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BMW 5-Series

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The BMW 5-Series is a collection of vehicles sharing some running gear, but ranging widely in body styles and powertrain types. Today's 5-Series lineup includes sedans, sports sedans, and a hatchback; with gas engines and turbodiesels, with a plug-in hybrid on the way. The 5-Series is a core vehicle in the German automaker's lineup. Rivals include the Jaguar XF, Audi A6, Mercedes-Benz E-Class... Read More Below »
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New & Used BMW 5-Series: In Depth

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The BMW 5-Series is a collection of vehicles sharing some running gear, but ranging widely in body styles and powertrain types. Today's 5-Series lineup includes sedans, sports sedans, and a hatchback; with gas engines and turbodiesels, with a plug-in hybrid on the way.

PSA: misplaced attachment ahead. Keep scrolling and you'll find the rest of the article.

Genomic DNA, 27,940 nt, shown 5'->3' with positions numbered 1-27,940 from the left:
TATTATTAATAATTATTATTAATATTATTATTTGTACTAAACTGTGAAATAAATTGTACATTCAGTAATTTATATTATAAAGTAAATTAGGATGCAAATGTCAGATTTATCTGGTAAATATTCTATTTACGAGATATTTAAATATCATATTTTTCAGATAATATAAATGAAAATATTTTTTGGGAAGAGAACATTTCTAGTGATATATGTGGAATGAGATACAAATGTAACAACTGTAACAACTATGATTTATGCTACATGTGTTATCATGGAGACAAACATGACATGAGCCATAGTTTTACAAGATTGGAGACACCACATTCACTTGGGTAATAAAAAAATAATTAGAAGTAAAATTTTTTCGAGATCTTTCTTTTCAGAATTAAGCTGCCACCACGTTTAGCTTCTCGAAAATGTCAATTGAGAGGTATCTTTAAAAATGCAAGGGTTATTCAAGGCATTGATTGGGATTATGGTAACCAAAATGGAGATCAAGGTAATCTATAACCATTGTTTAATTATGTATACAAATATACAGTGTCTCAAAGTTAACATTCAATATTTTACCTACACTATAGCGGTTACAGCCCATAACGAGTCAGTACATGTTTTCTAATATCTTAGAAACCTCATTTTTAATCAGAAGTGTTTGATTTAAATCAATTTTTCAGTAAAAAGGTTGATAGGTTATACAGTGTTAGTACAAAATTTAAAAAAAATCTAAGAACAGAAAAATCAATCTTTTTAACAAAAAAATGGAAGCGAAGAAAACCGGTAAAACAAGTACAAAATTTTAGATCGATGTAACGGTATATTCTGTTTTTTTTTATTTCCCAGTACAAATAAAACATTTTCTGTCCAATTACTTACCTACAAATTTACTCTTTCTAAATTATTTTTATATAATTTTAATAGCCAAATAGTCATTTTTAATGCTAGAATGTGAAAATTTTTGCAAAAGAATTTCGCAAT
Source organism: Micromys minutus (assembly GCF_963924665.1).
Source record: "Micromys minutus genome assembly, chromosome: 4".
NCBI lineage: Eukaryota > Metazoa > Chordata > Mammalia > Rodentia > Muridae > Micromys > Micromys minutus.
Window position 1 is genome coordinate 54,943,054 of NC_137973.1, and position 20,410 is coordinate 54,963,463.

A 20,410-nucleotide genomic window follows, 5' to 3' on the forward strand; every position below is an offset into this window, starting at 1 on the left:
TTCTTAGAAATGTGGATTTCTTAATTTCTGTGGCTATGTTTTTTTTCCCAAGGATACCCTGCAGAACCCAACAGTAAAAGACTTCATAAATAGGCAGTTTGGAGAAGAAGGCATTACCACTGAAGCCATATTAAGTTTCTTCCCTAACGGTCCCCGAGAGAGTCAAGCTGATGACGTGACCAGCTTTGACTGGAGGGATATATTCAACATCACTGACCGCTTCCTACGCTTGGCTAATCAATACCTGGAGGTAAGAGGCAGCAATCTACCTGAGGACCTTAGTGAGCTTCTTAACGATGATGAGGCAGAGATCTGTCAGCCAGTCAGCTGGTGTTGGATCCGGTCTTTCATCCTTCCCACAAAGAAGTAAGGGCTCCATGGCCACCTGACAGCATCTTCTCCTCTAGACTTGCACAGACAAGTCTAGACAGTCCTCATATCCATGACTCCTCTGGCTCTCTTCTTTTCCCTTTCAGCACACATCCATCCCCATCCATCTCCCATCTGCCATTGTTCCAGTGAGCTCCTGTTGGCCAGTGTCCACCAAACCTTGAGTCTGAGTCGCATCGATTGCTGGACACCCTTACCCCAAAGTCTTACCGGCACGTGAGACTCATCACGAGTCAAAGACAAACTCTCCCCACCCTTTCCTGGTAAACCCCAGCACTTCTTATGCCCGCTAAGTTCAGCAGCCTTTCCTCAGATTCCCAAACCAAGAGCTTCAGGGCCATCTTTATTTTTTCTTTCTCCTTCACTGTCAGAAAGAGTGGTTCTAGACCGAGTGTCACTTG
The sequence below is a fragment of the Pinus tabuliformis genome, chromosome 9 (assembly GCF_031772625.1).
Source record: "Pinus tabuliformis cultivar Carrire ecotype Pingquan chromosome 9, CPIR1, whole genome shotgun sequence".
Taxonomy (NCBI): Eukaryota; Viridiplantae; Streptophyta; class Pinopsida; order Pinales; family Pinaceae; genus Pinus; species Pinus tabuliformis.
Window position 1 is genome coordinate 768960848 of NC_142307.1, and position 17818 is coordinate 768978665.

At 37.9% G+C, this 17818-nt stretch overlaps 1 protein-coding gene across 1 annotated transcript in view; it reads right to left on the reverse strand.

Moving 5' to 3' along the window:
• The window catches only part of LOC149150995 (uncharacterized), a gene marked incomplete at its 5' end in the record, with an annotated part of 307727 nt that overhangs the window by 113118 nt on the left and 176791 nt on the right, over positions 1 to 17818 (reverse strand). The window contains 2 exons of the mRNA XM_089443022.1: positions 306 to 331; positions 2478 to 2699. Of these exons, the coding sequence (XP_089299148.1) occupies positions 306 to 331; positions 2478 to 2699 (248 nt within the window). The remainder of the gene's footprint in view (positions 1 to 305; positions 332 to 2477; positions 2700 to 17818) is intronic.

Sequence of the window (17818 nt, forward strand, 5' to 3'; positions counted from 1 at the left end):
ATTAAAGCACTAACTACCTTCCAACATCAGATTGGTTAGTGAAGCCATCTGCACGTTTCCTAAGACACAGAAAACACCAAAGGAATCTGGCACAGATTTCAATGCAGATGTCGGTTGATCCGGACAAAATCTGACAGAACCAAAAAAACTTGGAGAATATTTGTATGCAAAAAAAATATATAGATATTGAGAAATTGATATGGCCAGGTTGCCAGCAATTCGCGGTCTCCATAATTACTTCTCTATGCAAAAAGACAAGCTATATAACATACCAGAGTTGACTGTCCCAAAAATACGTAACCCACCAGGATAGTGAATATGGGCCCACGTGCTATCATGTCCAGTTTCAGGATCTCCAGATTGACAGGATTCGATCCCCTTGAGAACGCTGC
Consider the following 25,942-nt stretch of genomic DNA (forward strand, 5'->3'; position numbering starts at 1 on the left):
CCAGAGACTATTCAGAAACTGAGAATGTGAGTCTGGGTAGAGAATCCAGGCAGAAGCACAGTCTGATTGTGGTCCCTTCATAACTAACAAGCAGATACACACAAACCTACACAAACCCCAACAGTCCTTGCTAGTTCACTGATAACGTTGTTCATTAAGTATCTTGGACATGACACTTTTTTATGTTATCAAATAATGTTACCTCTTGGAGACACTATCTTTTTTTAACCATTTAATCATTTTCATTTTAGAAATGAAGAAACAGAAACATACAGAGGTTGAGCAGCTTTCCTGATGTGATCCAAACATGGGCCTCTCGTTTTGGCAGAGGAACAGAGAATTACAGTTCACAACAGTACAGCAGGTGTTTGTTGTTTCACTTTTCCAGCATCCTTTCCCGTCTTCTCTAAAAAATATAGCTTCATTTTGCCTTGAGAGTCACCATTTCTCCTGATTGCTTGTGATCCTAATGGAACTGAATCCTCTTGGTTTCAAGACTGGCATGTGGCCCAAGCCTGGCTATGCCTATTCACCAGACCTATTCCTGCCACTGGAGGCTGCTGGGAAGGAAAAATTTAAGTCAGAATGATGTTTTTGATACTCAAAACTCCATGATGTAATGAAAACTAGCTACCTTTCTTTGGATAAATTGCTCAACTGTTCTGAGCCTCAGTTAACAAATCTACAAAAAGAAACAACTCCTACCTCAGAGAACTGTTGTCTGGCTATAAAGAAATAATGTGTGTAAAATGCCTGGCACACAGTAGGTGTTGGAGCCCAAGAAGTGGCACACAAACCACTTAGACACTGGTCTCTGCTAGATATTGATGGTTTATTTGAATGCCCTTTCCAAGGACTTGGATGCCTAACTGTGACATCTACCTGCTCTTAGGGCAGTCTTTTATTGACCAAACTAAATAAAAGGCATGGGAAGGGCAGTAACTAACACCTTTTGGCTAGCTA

The 5-Series is a core vehicle in the German automaker's lineup. Rivals include the Jaguar XF, Audi A6, Mercedes-Benz E-Class, and Cadillac CTS.  

The high-performance variant of the 5-Series, the M5, is covered in a separate entry. The current M5 is powered by a twin-turbocharged V-8 that makes up to 600 hp.

MORE: Read our 2016 BMW 5-Series review

The 1997-2003 5-Series, known by the E39 chassis code name to insiders and enthusiasts, is considered one of the best examples of the model by those who appreciate a relatively simple but premium-feeling driver's car. BMW had made some major improvements in interior appointments, driving dynamics, and quality/reliability going into this generation.

In 2004, the BMW 5-Series was all-new, and that generation was a radical shift design-wise, incorporating a sleek, rounded front with swept-back headlamps, along with the so-called "Bangle Butt"—incorporating a downward-sweeping belt line and named after its designer, Chris Bangle—in back. This generation of 5-Series, called the E60 within BMW, failed to hit the mark with some longtime BMW fans. It's tough to offer a single criticism, but its swept-back exterior, smooth sheet metal, and more formal, less driver-focused instrument panel never went over very well with Bimmer loyalists. Factor in an armada of new tech features and a more isolated driving experience, and the 5 didn't always feel like the well-honed sport sedan it once was.